In response, Alan Foster re-iterated the need to respond to local issues without delay or risk losing services altogether.  He acknowledged that promises had been made but in doing so stated that the NHS could no longer continue in its present form.  All services needed to be reviewed to ensure that they were sustainable in the long term and that they could deliver the best possible outcomes for patients.


Alan Foster said that the plan that was developed in 2016 to support the delivery of the Better Health Programme was based upon there being two emergency hospital sites and one elective hospital site in the STP area.  At the time, this was seen as making sense in terms of managing patient demand and flow.  In the past year, however, many of the assumptions underpinning the Better Health Programme have been challenged and feedback from local politicians and the public demonstrated that this was no longer an acceptable way forward.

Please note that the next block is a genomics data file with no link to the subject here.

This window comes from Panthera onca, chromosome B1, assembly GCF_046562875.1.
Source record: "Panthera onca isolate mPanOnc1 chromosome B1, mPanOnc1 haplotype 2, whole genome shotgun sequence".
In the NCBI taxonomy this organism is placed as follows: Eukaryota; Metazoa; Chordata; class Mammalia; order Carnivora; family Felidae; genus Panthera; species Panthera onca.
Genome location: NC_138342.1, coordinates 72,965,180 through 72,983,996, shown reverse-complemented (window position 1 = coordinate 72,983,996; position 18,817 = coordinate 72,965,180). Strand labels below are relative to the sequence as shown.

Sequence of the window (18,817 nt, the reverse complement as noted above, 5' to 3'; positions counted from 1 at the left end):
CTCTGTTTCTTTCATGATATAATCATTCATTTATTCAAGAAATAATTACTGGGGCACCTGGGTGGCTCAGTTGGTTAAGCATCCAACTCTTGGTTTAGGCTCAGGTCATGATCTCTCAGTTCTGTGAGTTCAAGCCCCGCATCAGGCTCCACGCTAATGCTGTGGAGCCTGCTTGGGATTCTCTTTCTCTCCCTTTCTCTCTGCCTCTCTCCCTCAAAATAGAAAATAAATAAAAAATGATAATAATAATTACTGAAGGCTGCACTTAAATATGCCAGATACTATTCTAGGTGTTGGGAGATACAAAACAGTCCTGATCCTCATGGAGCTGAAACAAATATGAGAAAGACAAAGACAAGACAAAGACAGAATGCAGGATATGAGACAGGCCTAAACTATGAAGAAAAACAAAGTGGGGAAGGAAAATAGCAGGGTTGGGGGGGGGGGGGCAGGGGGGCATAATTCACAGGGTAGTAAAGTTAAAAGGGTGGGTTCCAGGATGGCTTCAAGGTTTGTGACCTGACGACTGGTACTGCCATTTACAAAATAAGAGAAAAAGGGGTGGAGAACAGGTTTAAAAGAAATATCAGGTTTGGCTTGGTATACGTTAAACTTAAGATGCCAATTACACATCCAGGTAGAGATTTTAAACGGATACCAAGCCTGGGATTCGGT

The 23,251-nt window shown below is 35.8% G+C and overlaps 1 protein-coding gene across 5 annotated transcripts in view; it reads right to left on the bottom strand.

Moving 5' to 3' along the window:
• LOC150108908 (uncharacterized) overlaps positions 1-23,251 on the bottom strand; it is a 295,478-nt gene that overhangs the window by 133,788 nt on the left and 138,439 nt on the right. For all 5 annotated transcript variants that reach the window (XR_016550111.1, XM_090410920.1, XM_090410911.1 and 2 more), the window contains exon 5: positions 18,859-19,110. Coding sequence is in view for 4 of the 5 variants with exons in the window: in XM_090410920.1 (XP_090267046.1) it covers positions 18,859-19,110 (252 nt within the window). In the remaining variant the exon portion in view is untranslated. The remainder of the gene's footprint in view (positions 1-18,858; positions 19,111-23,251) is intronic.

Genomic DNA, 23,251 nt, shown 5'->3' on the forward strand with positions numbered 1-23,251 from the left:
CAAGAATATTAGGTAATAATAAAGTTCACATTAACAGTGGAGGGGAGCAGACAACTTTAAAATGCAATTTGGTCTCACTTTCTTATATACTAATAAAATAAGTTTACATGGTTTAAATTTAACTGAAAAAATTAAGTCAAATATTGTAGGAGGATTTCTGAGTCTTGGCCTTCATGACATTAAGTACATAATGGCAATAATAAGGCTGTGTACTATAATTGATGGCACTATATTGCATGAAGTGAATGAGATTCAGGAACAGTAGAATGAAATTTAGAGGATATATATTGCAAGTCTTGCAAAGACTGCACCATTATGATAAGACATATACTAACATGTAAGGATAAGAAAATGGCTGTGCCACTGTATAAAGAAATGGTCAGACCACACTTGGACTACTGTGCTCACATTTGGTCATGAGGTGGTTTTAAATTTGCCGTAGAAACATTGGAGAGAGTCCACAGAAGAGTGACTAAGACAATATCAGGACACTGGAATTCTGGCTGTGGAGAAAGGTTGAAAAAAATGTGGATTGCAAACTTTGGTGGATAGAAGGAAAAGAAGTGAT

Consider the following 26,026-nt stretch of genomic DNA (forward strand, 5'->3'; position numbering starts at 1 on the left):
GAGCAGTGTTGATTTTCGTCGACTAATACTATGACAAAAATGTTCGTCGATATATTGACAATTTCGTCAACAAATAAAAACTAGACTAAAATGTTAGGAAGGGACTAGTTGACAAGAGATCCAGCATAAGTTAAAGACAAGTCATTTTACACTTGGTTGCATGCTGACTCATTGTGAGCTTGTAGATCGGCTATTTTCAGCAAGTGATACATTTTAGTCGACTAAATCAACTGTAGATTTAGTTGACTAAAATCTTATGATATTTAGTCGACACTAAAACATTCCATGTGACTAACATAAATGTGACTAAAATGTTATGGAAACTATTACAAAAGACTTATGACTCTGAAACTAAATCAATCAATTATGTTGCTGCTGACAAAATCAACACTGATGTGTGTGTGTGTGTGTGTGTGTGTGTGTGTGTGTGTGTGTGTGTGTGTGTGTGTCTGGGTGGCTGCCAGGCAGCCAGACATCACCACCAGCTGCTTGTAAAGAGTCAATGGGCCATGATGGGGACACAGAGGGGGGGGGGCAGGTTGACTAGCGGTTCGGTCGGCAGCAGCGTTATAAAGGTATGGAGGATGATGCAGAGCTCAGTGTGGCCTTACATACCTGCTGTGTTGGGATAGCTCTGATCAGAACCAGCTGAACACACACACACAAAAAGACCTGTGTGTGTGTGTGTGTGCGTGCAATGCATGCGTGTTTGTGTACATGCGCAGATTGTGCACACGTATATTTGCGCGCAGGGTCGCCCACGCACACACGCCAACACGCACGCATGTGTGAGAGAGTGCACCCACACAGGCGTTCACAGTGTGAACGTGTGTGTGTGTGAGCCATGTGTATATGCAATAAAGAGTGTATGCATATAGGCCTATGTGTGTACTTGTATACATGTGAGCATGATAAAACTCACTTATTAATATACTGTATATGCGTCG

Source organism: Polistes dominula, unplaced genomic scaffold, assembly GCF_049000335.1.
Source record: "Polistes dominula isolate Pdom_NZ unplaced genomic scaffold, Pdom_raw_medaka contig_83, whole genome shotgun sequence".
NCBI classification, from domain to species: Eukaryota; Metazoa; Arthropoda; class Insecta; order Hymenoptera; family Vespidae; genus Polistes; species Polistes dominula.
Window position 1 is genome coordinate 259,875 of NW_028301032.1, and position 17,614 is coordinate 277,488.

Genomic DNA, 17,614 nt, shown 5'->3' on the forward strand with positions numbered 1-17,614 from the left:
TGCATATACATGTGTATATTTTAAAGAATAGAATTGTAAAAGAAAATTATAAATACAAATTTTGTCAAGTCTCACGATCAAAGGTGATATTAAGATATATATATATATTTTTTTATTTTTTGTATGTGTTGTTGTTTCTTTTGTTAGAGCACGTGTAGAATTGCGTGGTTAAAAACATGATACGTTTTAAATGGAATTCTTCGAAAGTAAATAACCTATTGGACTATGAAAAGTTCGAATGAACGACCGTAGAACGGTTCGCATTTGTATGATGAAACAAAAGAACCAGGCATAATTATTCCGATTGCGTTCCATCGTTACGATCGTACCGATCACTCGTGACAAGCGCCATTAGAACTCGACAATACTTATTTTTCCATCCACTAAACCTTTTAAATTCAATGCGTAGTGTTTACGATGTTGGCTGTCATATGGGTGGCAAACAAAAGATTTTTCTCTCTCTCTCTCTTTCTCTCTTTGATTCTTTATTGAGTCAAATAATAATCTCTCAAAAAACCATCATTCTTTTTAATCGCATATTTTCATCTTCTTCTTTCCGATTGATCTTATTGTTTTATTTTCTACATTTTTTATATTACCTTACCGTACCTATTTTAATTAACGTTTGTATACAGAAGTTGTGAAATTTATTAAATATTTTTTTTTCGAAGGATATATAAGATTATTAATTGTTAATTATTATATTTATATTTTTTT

Alan Foster continued saying that the focus was now on a model that had three hospitals that did both emergency and elective work across the three Foundation Trust affected i.e. County Durham and Darlington NHS FT (Darlington Memorial Hospital); North Tees and Hartlepool NHS FT (University Hospital North Tees) and South Tees Hospitals NHS FT (James Cook Hospital).  These three foundation Trusts and their staff would work collaboratively to address many of the issues identified in the 14 workstreams. Mr Foster indicated that engagement would need to take place with the Foundation Trust and clinicians on developing a workable three centre model.


The Chairman thanked Alan Foster for being so open and engaging in a positive discussion with members of the committee.  He asked Alan Foster when the timeframe for the engagement and consultation on any plans for service reconfiguration would be available.